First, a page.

The Mourner’s Kaddish is a Jewish prayer that never mentions death or dying, but instead proclaims the greatness of God. By reciting it, mourners show that even as their faith is being tested by their loss, they are affirming God’s greatness.

Traditionally, the prayer is said only when there is a minyan, a quorum of ten Jewish men so that the mourner can feel a part of the overall community, even while mourning. This encourages mourners to remain part of the overall community,  although they they may instinctively want to withdraw and be by themselves.

When mourning a family member, one typically recites Kaddish for eleven months. The Kaddish prayer is also said annually on the anniversary of the death (Yahrzeit) and at Yizkor.

Mourner's Kaddish - Yiskor


Yitgadal v’yitkadash sh’mei raba b’alma di v’ra chir’utei; v’yamlich malchutei b’hayeichon u-v’yomeichon, uv’hayei d’chol beit yisrael, ba-agala u-vi-z’man kariv, v’imru amen.

Y’hei sh’mei raba m’varach l’alam u-l’almei almaya.

Yitbarach v’yishtabah, v’yitpa’ar v’yitromam, v’yitnasei v’yit-hadar, v’yit’aleh v’yit’halal sh’mei d’kudsha, b’rich hu, l’ela min kol birchata v’shirata, tushb’hata v’nehemata, da-amiran b’alma, v’imru amen.

Y’hei sh’lama raba min sh’maya, v’hayim, aleinu v’al koi yisrael, v’imru amen.

Oseh shalom bi-m’romav, hu ya’aseh shalom aleinu v’al kol yisrael, v’imru amen.


Magnified and sanctified is the great name of God throughout the world, which was created according to Divine will. May the rule of peace be established speedily in our time, unto us and unto the entire household of Israel. And let us say: Amen.

May God’s great name be praised throughout all eternity. Glorified and celebrated, lauded and praised, acclaimed and honored, extolled and exalted ever be the name of thy Holy One, far beyond all song and psalm, beyond all hymns of glory which mortals can offer. And let us say: Amen.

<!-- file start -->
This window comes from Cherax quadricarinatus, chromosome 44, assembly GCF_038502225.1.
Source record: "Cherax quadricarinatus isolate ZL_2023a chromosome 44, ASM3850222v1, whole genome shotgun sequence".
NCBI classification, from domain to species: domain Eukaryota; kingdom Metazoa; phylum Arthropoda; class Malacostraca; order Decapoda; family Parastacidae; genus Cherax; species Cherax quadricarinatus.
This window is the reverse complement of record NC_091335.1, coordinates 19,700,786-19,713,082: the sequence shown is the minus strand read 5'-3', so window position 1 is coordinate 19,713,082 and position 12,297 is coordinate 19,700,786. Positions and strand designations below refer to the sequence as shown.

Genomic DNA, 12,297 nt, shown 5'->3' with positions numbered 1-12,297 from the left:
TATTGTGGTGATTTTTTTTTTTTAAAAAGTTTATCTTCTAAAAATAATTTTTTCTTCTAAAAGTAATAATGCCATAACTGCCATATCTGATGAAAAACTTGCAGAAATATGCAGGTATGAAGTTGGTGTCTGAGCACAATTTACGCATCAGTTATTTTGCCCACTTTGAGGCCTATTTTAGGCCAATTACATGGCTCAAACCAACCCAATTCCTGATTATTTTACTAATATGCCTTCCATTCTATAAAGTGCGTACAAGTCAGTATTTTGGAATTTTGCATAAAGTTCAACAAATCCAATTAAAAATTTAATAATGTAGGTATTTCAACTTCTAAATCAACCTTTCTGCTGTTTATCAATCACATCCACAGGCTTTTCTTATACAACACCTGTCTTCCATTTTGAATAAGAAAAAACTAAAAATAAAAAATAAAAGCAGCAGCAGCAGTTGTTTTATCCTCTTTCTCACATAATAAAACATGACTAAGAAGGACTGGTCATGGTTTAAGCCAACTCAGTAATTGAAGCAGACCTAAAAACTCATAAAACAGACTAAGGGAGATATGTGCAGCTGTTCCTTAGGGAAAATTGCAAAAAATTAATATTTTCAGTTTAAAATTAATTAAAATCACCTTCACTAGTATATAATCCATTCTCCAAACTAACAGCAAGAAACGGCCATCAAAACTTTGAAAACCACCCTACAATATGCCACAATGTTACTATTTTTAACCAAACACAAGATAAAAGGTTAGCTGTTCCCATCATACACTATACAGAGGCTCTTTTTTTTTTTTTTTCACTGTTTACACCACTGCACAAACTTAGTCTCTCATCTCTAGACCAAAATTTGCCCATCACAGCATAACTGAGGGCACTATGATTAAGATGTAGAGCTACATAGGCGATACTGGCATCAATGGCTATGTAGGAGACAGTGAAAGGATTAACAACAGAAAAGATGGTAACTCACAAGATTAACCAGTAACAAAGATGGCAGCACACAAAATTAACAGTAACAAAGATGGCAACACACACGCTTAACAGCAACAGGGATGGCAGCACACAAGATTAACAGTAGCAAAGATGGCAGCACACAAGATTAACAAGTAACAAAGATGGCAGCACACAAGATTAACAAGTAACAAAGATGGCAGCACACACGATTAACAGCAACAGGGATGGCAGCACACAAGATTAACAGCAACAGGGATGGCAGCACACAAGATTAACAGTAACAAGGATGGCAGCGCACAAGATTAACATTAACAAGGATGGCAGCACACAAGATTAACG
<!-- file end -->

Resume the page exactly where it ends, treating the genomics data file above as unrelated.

May there be abundant peace from heaven, with life’s goodness for us and for all thy people Israel. And let us say: Amen.

May the One who brings peace to the universe bring peace to us and to all the people Israel. And let us say: Amen.

Expressions Of Grief:

In Judaism, mourners are offered the condolence “הַמָּקוֹם יְנַחֵם אֶתְכֶם בְּתוֹךְ שְׁאָר אֲבֵלֵי צִיּוֹן וִירוּשָׁלָיִם“, “May The Omnipresent comfort you among the remnant mourners of Zion and Jerusalem” throughout the period of Shiva. The most common honorific is “of blessed memory,”and the Hebrew transliteration is “zikhrono livrakha” (m.) / “zikhronah livrakha” (f.) (Hebrew: (f.) “זיכרונה לברכה‎” \ (m.) “זיכרונו לברכה‎“). It is often abbreviated in English both as OBM and as “Z”L” The Hebrew abbreviation is “ז״ל‎.” Upon the passing of a loved one, it is customary to tear an article of clothing to show grief. This action is called kriah and is symbolic of loss and extreme grief.

Our virtual clothing simulator can be found below.

Upon receiving the news of the death, the following blessing is recited: ברוך אתה ה’ אלוהינו מלך העולם, דיין האמת. Transliteration: Barukh atah Adonai Eloheinu melekh ha’olam, dayan ha-emet. Translation: “Blessed are You, Lord, our God, King of the universe, the Judge of Truth”.

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Rabbi Mendy Gutnick, Chabad of Parkland, Florida.

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